Section 7 Deer Management Agreement

17 The particular challenges posed by the control of the number of wild game in peri-urban areas underline that an essential strategic condition for effective deer control in these areas is to ensure adequate slaughter in adjacent areas of the landscape. In some areas, this will involve targeting red deer and deer to limit the movement of these large species to peri-urban areas. [14] Generally speaking, however, there is a need to manage kidney density at a level that limits the continued spread of deer in the peri-urban area each year due to under-slaughter in adjacent areas. 8 The concern raised by that situation led to `the need to manage the deer population in urban and peri-urban areas` being added to the list of factors in Article 1(2) of the 1996 Act by the WANE (S) Act 2011. These are factors that SNH must take into account in certain circumstances, to the extent that the legislation so provides. The challenges of controlling the number of deer in these environments compared to the wider landscape are discussed below. 18 The Laws of 1959 and 1996 have always held that it was in the public interest for particular interests in land use to be represented in s.1 through the public authorities and their tasks. Over the next 60 years in 1959, both the types of interests represented in section 1 and the way they are represented in the section have changed as the interpretation of public interests has evolved. 37 The Group believes, however, that greater attention should be paid to the management of deer in urban areas. The magnitude of the current problems in these regions could be seen as limited compared to the problems of rural areas, but the more direct social concerns contribute to the importance of the problems. 21 There can be no model of local deer hunters working in a peri-urban area. However, the group believes that the SNH, as the deer authority, should have a sufficiently clear overview of the current management of cervids in each area in order to address the issues related to the negative effects of deer. While this could be to limit DVCs or damage caused by cervids to land use interests, one of the important objectives should be to manage deer densities at a level limiting the spread of deer in adjacent urban areas.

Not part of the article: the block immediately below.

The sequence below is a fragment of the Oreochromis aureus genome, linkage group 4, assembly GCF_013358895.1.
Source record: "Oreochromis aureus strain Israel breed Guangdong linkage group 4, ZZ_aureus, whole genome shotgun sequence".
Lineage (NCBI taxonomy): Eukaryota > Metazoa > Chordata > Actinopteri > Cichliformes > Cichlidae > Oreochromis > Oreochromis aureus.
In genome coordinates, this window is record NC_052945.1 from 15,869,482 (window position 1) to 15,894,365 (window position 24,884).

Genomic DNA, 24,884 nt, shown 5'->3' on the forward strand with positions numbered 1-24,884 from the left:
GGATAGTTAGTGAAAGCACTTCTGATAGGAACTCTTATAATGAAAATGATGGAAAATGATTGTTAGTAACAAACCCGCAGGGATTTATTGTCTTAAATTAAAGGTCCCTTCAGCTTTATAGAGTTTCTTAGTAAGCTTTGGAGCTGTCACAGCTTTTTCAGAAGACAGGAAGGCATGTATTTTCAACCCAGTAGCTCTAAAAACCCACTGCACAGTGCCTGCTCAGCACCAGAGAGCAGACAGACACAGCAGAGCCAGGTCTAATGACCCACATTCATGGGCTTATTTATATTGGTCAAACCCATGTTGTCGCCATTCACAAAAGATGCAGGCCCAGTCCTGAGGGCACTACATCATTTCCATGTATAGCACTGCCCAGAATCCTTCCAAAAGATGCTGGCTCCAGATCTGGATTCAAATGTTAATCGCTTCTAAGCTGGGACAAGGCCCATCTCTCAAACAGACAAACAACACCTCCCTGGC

4 examples of the use of „effective deer management” have been cited in the introduction to this report. . . .